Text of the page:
Unborn in the USA documents the range of pro-life activists from violent Army of God extremists who advocate, and sometimes commit, attacks on abortion clinics and physicians, to a pacifist Catholic priest who offers rewards for the conviction of fellow pro-lifers who use violence. Most of the interviewees though fall somewhere in between.
The longest pieces focus on the power of persuasion targeted at three groups: college students; the general populace; and, women seeking abortions. Fell and Thompson document Christian-college students trained to convert ambivalent and pro-choice students through rational and sympathetic dialogue. They also show more strident pro-lifers who take their messages to wider audiences through street protests, as well as even more extreme activists that do everything short of violence to entice, coerce, shame, ridicule, and intimidate women into not getting abortions.
Interestingly, all these groups from the soft-sell to the hard-sell make extensive use of billboards and placards showing photos of aborted fetuses to make their point. Although it's not clear if these images have much persuasive effect, repeatedly these images illicit extremely powerful negative reactions from seemingly irrational opponents who shout down or physically attack the pro-life activists. The filmmakers trace these graphic images to their source, Monica Miller. Ms. Miller recovered nearly 3000 aborted fetuses from abortion clinic dumpsters in the late '80s. Her photos of these aborted fetuses have been gracing pro-life placards ever since.
Though most of Fell and Thompson's choices for interview subjects were reasonable, a few don't work well. An interview with a woman who handcrafts dolls of unborn children mostly for women mourning miscarriages, but occasionally for women who've come to regret abortions seems unnecessary, while a visit to a large Christian-right telemarketer who provides fund-raising services to both the pro-life movement and to George W. Bush's 2004 re-election campaign seems ripe with possibilities but plays flat. Finally, repeated usage of footage from Mel Gibson's The Passion of the Christ appears intended to demonstrate how the Christian-right is increasingly using gory imagery to convey its messages, but the attempt is out of step with the objective documentary approach of the rest of the film.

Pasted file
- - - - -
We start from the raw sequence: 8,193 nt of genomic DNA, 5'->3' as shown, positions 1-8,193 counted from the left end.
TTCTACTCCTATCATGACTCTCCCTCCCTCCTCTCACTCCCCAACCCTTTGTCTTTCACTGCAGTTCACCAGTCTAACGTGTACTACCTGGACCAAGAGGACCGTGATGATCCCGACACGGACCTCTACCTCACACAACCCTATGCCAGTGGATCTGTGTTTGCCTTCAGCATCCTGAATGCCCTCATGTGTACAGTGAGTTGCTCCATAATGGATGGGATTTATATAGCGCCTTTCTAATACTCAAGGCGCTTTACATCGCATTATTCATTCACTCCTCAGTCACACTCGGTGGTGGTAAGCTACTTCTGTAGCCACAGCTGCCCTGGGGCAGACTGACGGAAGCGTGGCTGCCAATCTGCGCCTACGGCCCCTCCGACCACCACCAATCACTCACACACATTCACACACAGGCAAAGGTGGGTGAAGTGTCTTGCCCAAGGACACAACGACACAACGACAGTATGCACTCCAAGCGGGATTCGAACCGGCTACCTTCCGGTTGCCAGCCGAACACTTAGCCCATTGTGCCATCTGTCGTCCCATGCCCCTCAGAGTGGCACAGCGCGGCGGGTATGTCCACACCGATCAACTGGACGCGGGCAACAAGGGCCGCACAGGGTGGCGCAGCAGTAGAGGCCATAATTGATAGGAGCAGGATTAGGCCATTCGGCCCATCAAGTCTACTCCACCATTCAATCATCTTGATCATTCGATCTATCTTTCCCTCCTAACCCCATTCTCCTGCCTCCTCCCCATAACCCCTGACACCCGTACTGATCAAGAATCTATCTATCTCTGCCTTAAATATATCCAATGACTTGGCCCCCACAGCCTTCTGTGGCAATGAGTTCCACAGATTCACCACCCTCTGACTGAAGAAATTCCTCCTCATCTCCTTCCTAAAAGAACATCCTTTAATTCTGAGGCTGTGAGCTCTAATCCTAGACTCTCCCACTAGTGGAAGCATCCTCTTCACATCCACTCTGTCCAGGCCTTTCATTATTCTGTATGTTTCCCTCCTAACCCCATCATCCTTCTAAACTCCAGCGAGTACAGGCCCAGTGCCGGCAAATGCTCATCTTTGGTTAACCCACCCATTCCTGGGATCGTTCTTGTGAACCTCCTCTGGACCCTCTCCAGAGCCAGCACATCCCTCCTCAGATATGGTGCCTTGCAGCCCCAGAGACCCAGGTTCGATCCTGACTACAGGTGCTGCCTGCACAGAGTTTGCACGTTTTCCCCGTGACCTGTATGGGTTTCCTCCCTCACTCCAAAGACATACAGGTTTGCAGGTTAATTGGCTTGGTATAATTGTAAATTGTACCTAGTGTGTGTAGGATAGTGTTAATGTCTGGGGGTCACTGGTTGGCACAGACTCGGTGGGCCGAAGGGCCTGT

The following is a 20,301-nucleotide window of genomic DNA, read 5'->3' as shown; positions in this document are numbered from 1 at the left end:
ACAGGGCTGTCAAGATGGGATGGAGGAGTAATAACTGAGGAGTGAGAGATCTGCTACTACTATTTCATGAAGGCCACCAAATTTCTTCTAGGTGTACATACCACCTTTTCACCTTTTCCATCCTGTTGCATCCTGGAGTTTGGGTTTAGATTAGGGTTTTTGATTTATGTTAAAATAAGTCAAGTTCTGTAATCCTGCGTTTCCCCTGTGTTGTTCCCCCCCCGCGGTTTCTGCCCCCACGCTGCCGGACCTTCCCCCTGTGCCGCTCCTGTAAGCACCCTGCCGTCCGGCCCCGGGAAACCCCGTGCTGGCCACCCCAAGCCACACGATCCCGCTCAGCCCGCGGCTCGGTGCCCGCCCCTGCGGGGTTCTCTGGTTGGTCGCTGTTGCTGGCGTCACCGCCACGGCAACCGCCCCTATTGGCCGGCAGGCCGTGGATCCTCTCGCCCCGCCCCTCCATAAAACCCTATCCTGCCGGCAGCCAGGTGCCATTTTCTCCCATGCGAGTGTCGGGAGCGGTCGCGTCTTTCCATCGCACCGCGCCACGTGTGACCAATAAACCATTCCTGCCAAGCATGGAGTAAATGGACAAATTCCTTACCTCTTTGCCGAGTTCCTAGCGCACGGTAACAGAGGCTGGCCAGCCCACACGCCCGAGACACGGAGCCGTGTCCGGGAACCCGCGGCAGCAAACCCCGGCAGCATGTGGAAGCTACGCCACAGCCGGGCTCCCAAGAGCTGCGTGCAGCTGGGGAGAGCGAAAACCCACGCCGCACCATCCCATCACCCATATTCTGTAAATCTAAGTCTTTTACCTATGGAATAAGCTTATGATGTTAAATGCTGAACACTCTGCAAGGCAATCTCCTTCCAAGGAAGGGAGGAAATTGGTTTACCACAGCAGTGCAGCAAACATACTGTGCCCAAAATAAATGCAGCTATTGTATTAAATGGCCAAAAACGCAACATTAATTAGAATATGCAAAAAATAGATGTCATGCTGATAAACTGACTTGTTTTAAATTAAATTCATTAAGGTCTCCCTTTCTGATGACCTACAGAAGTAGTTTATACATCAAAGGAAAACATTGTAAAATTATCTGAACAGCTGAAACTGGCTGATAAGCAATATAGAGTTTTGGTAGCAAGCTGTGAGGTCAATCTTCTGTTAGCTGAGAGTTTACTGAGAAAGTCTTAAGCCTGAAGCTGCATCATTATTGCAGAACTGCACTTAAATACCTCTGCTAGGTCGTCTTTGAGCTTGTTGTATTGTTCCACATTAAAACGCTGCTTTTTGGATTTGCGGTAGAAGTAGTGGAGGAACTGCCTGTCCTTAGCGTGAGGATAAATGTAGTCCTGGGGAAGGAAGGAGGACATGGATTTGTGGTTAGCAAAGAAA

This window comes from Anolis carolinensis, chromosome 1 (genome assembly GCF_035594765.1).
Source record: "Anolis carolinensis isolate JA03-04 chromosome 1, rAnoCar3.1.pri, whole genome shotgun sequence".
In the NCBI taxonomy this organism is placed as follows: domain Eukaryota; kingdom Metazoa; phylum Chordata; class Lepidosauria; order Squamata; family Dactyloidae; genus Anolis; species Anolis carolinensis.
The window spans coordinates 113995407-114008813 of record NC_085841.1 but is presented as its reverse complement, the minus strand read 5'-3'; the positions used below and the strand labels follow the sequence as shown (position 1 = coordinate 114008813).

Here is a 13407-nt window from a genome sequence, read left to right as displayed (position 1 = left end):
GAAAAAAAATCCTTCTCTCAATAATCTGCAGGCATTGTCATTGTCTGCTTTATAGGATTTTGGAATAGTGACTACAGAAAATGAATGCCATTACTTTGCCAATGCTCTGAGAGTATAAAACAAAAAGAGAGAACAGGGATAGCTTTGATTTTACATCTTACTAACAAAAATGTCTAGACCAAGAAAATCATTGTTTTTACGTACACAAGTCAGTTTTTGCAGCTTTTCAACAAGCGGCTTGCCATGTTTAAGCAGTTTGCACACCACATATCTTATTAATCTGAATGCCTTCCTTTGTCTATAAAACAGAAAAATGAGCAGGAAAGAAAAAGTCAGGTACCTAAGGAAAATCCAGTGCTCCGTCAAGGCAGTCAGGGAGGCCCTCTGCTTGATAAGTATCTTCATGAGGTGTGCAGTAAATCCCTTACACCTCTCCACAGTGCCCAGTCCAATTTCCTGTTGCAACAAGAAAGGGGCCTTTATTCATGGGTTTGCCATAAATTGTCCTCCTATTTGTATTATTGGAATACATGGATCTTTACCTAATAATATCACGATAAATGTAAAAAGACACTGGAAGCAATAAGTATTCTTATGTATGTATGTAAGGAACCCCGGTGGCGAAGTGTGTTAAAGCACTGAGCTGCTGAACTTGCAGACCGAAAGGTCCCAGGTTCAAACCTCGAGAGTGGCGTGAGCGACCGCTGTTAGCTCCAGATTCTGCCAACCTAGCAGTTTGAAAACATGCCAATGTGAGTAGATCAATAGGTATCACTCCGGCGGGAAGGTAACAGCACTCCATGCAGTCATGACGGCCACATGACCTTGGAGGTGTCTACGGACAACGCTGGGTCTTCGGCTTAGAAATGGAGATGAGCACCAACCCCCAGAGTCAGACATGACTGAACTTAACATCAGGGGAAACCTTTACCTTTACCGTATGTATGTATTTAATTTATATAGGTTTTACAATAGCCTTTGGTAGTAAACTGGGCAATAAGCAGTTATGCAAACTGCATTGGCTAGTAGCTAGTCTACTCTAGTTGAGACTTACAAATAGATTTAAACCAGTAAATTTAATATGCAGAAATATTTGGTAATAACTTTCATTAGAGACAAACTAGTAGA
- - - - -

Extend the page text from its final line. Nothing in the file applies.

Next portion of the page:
Beyond the clear marketing of Unborn in the USA by First Run Features to a pro-choice audience there are other indications that Fell and Thompson's sympathies do not lie with the pro-lifers. Intertitles are used to both correct erroneous or unsubstantiated claims made by pro-lifers, for example that there's a demonstrable link between abortion and increased risk of breast cancer, and to suggest that pro-lifers are curbing abortion rights through judicial activism by Bush's appointees to the Supreme Court. Ironically then, the few pro-choice voices that make it into the film are belligerent and irrational young people attacking the pro-life message.
The quality of cinematography is decidedly low, but servicable. Though it never looks pretty or in any way artistic, the camera generally captures the action in some jittery fashion though there are notable exceptions, as for example when a street confrontation escalates from bitter words to physical violence and the camera remains tightly framed on the edges of the conflict.
No subtitles are offered.
Additional extras include deleted scenes which provide one additional storyline of a pro-life advocate who works the fence line at an abortion clinic trying to get women to carry their fetuses to term. Finally, filmmaker biographies and a trailer gallery of other First Run Features DVDs are also provided.
Unborn in the USA is recommended viewing.